He urged security leaders to start writing their own stories and to think about their stories with intent, discipline, and rigor.

Why CISOs lose focus

The CISO was never a “No” department. In saying “Yes” to everyone and trying to do everything for everyone, CISOs lost their focus.

CISOs juggle many tasks like product security concerns, compliance concerns, regulatory issues, legal issues, beaches and attackers, and incident response. And then, there are new priorities that come up.

“0% of CISOs are great at everything. And that’s what most security leaders have had to do. You can’t do all of that and be effective. It’s not possible. But that’s what happened to the role — priority after priority and trade-off after trade-off. None of it results in the success that we want,” said Pollard.

He added, “CISOs haven’t operated with constraints, which lead to focus. And focus leads to innovation. We are just doing too much and not succeeding. We are too tactical. We say yes to a lot. The CISO is not the department of No.”

How many are C-level?

While most security leaders aspire for a seat at the table in the board room, very few make the cut.

A 2020 study by Forrester Research shows that just 13% of all security leaders are actual C-level titles or CISO.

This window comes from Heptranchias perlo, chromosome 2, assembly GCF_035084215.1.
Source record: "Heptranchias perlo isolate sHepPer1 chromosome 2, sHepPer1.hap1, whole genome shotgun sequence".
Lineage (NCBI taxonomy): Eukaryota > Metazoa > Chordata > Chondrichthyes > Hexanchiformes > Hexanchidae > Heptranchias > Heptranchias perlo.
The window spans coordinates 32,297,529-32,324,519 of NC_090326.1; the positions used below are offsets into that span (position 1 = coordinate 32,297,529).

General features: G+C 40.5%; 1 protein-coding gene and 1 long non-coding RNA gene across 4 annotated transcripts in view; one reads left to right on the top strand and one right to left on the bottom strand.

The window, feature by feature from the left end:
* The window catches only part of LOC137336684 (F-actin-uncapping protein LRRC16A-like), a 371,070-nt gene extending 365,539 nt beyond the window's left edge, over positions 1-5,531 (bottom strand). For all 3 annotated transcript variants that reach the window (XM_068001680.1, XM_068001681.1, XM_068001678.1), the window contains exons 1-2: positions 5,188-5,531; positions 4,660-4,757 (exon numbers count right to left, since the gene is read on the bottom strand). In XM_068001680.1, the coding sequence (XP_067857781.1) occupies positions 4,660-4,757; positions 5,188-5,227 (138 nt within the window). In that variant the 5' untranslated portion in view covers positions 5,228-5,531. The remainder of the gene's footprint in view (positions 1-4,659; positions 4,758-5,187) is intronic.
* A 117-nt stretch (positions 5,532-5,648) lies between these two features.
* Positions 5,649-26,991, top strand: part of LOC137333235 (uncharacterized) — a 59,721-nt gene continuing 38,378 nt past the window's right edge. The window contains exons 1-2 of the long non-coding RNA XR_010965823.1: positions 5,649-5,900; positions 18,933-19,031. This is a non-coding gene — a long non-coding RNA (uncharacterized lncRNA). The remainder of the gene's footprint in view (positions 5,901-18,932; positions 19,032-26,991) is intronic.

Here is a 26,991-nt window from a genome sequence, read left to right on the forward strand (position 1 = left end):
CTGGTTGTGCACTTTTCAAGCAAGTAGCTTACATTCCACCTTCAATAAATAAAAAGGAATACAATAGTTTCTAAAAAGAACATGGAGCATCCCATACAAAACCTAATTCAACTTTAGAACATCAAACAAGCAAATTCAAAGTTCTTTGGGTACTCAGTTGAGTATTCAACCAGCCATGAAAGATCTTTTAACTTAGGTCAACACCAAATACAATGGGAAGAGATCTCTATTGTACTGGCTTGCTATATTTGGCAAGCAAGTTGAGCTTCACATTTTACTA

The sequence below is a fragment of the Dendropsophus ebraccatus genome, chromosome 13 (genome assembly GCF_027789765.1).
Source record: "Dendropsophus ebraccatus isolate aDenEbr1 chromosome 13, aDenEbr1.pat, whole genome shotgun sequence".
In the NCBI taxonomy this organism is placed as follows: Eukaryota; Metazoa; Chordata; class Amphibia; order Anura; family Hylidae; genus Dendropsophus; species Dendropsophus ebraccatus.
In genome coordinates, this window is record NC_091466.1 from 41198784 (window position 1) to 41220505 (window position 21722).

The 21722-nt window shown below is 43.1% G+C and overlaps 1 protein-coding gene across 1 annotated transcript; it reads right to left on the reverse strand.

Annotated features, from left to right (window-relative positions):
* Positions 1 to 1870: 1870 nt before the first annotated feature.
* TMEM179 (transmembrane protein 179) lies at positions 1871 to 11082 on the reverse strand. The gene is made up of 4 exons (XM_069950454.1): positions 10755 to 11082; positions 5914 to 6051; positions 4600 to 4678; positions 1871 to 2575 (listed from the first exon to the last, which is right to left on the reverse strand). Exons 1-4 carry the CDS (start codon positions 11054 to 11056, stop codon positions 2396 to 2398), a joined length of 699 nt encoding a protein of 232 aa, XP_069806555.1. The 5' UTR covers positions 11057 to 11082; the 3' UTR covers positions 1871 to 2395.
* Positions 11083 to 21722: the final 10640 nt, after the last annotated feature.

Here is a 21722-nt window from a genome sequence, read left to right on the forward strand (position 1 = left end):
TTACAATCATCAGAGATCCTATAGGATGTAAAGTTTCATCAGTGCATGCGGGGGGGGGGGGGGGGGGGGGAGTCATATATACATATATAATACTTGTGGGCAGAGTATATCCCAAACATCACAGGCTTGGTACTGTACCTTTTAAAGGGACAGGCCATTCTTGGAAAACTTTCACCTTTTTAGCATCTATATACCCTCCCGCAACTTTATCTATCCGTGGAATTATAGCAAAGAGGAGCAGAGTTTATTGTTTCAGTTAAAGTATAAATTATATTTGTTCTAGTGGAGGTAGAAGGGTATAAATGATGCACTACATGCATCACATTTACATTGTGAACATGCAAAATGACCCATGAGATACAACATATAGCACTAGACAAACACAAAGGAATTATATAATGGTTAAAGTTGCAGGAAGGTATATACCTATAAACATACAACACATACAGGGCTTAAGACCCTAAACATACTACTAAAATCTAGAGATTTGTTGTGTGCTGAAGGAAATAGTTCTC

The Forrester study considered those with an SVP or an EVP title and compared that to those with a VP, Director, or another title — across Fortune 500 companies. The other data point from this study is that the average tenure of the CISO is 4.2 years and not two or three years.

“Even those who got a seat at the table are not treated like a true C-level executive. They do not have the same access for authority that those others have. And most of the 13% are on their third or fourth CISO role. After the second one, they don’t take that laying down anymore. They demand to be an actual C-level,” said Pollard.

What CISOs need to do

CISOs need to plan for a four-year stay, and they can take some inspiration from Pixar by writing their own stories.

“The reason why this is so important is because you are looking at a four-year stay. It’s going to be hard for CISOs because they are going to do all their tasks for four years with all these limitations. They can make mistakes if they do not operate with intentionality and if they don’t fight for what they deserve. The good news is that CISOs can get this right and write their own story. It’s just about thinking about it in terms of intent and our own story,” advised Pollard.

Going back to the Pixar example, he urged CISOs to simplify and focus. Like Pixar, they should combine characters (or tasks) and hop over detours.

“You will feel like you are losing valuable stuff, but it is actually freeing you. Fire yourself. find a way to replace yourself. Get rid of activities that you don’t need to do. And don’t be afraid to empower the direct reports that work for you,” he said.

Reproduced with permission from Forrester Research 

The 6 types of CISOs

Forrester Research began thinking about the future or the CISO two years ago and came up with a concept that there were 6 types of CISOs. The roles could overlap, and one could have the attributes of other types as well.

Pollard said the CISO should consider these 6 types when thinking about their intent and focus. These types give one the opportunity to think about their roles and future careers —  and even life after being a CISO.